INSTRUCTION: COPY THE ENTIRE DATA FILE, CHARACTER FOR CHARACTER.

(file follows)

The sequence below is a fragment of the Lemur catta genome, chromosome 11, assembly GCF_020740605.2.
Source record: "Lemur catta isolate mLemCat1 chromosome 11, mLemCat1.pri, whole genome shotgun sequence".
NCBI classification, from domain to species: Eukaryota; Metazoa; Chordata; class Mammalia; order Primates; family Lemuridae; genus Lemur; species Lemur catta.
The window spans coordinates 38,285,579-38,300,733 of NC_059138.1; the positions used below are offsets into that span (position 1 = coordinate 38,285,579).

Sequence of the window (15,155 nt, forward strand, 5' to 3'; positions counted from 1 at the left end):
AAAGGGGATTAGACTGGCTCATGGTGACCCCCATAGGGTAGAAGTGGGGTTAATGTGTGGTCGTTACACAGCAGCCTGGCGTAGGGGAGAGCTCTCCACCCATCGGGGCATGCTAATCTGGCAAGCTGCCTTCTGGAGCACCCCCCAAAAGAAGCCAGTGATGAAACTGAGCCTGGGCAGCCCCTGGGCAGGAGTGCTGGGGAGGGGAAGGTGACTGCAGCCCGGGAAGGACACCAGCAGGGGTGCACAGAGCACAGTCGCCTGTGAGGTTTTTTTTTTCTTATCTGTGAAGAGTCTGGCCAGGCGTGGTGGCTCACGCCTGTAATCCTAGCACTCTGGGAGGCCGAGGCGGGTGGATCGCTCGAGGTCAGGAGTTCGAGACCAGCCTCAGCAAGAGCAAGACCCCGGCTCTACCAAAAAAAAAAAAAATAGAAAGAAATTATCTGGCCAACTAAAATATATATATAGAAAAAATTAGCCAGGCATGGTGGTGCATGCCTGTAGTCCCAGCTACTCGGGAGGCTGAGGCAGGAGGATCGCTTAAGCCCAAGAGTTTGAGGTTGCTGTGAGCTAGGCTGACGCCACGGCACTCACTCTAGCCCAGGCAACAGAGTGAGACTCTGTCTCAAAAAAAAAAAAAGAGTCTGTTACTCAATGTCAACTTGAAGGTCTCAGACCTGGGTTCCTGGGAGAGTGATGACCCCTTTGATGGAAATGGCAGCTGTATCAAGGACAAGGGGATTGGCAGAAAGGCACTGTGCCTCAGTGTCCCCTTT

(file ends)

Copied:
The sequence below is a fragment of the Lemur catta genome, chromosome 11, assembly GCF_020740605.2.
Source record: "Lemur catta isolate mLemCat1 chromosome 11, mLemCat1.pri, whole genome shotgun sequence".
NCBI classification, from domain to species: Eukaryota; Metazoa; Chordata; class Mammalia; order Primates; family Lemuridae; genus Lemur; species Lemur catta.
The window spans coordinates 38,285,579-38,300,733 of NC_059138.1; the positions used below are offsets into that span (position 1 = coordinate 38,285,579).

Sequence of the window (15,155 nt, forward strand, 5' to 3'; positions counted from 1 at the left end):
AAAGGGGATTAGACTGGCTCATGGTGACCCCCATAGGGTAGAAGTGGGGTTAATGTGTGGTCGTTACACAGCAGCCTGGCGTAGGGGAGAGCTCTCCACCCATCGGGGCATGCTAATCTGGCAAGCTGCCTTCTGGAGCACCCCCCAAAAGAAGCCAGTGATGAAACTGAGCCTGGGCAGCCCCTGGGCAGGAGTGCTGGGGAGGGGAAGGTGACTGCAGCCCGGGAAGGACACCAGCAGGGGTGCACAGAGCACAGTCGCCTGTGAGGTTTTTTTTTTCTTATCTGTGAAGAGTCTGGCCAGGCGTGGTGGCTCACGCCTGTAATCCTAGCACTCTGGGAGGCCGAGGCGGGTGGATCGCTCGAGGTCAGGAGTTCGAGACCAGCCTCAGCAAGAGCAAGACCCCGGCTCTACCAAAAAAAAAAAAAATAGAAAGAAATTATCTGGCCAACTAAAATATATATATAGAAAAAATTAGCCAGGCATGGTGGTGCATGCCTGTAGTCCCAGCTACTCGGGAGGCTGAGGCAGGAGGATCGCTTAAGCCCAAGAGTTTGAGGTTGCTGTGAGCTAGGCTGACGCCACGGCACTCACTCTAGCCCAGGCAACAGAGTGAGACTCTGTCTCAAAAAAAAAAAAAGAGTCTGTTACTCAATGTCAACTTGAAGGTCTCAGACCTGGGTTCCTGGGAGAGTGATGACCCCTTTGATGGAAATGGCAGCTGTATCAAGGACAAGGGGATTGGCAGAAAGGCACTGTGCCTCAGTGTCCCCTTT